Cosmos - A Little History and Some Growing Instructions
Cosmos is a true American native being indigenous to the southwestern United States and Mexico. The name, Cosmos, comes from the Greek word meaning harmony or ordered universe. This is probably a reference to the ordered arrangement of the plant’s petals. The plant was grown by Spanish priests in their mission gardens and was carried to Europe where it became known as “peasant’s flowers” because of its ability to grow in the poor soils surrounding peasant cottages. In the United States, as early as 1838, the much respected New York seedsman, Grant Thorburn was offering a 6 foot tall, “late Cosmos” in his seed catalogs.
In 1799, the plant was introduced into Britain with little success. Cosmos is a short day plant meaning that it begins to form buds and produce flowers as the days shorten in the fall. In Britain, gardeners rarely saw the blooms of cosmos because frost had destroyed the plant before it had a chance to flower. Breeding programs over the next 100 years solved this problem and also created flowers with brighter colors, fancier petals and double blossoms.
In 1930, a cosmos was introduced that excited the industry and significantly enhanced the popularity of the plant. This was Cosmos Sensation. Sensation took only 56 days to flower so it could be grown in northern gardens. Its blossoms were large, sometimes as much as 4 inches in diameter, and it had a range of beautiful, vivid colors which included crimson, white, bright pink and magenta. The plant was so revolutionary that in 1936 it won the All-America Award of Merit. Soon after the introduction of Sensation, Sea Shells, a striking variety with curiously quilled (rolled) petals was introduced. Bright Lights is a fairly recent introduction having been developed from a cosmos strain, cosmos sulfurous, which is native to Mexico. Cosmos sulphureus is the progenitor of all the yellow, orange and rust colored varieties of the plant.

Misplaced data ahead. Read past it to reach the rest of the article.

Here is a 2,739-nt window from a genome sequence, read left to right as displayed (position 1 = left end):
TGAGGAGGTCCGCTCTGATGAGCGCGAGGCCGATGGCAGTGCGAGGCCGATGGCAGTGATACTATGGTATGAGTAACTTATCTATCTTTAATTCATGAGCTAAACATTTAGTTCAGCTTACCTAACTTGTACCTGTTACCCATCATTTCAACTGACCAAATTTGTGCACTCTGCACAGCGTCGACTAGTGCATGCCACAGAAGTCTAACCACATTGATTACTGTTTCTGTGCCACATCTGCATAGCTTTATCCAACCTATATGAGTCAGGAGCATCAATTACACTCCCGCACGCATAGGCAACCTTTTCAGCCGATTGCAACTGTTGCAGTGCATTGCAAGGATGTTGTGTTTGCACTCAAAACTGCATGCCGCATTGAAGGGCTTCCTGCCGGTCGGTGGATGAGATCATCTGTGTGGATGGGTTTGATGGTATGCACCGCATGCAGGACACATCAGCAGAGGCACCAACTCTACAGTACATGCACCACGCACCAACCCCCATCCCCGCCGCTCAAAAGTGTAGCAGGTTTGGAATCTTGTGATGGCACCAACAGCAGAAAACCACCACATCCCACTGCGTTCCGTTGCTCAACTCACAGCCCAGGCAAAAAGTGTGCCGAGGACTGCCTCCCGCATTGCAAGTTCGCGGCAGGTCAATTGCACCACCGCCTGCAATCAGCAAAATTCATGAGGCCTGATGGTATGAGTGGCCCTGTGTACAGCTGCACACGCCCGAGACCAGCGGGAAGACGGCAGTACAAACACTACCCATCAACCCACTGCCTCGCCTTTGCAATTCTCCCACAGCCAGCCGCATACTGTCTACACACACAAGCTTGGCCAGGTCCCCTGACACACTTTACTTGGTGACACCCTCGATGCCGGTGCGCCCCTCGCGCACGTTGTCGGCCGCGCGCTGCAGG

Cosmos are one of the easiest plants to grow from seed. “Benign neglect is the key.” writes Tovah Martin in her book, Heirloom Flowers, and she is absolutely correct. Sow the seeds in late spring when the soil has warmed. Cover them lightly with soil – no more than 1/8 inch. The seeds will germinate in less than 2 weeks. Thin plants to 4-6 inches. The plants begin to bloom in late July or August and continue until frost. Cosmos are terrific reseeders, but they usually revert to the dominant color which is pale pink. To maintain the whites and magentas, seed must be saved from plants of this color which are grown in somewhat isolated groups.